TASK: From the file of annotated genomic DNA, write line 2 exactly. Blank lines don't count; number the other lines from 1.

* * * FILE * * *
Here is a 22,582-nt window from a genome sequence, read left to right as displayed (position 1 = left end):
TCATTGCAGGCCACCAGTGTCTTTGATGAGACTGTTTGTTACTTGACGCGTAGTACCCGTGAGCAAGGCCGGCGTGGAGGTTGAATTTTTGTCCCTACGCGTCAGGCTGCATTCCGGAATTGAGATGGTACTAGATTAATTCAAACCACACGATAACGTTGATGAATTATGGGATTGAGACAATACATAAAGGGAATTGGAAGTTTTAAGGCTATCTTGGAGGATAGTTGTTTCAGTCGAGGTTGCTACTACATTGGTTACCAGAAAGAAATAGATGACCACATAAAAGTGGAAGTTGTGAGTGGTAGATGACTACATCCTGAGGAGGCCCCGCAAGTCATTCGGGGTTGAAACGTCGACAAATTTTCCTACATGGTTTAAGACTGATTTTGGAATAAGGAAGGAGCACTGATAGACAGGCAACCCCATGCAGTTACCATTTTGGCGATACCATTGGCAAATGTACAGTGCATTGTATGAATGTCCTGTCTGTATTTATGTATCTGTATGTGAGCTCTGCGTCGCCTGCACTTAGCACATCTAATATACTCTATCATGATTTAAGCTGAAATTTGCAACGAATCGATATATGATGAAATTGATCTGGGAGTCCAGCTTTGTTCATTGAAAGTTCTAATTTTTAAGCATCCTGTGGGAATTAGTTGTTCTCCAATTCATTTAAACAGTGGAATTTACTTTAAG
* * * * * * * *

TCATTGCAGGCCACCAGTGTCTTTGATGAGACTGTTTGTTACTTGACGCGTAGTACCCGTGAGCAAGGCCGGCGTGGAGGTTGAATTTTTGTCCCTACGCGTCAGGCTGCATTCCGGAATTGAGATGGTACTAGATTAATTCAAACCACACGATAACGTTGATGAATTATGGGATTGAGACAATACATAAAGGGAATTGGAAGTTTTAAGGCTATCTTGGAGGATAGTTGTTTCAGTCGAGGTTGCTACTACATTGGTTACCAGAAAGAAATAGATGACCACATAAAAGTGGAAGTTGTGAGTGGTAGATGACTACATCCTGAGGAGGCCCCGCAAGTCATTCGGGGTTGAAACGTCGACAAATTTTCCTACATGGTTTAAGACTGATTTTGGAATAAGGAAGGAGCACTGATAGACAGGCAACCCCATGCAGTTACCATTTTGGCGATACCATTGGCAAATGTACAGTGCATTGTATGAATGTCCTGTCTGTATTTATGTATCTGTATGTGAGCTCTGCGTCGCCTGCACTTAGCACATCTAATATACTCTATCATGATTTAAGCTGAAATTTGCAACGAATCGATATATGATGAAATTGATCTGGGAGTCCAGCTTTGTTCATTGAAAGTTCTAATTTTTAAGCATCCTGTGGGAATTAGTTGTTCTCCAATTCATTTAAACAGTGGAATTTACTTTAAG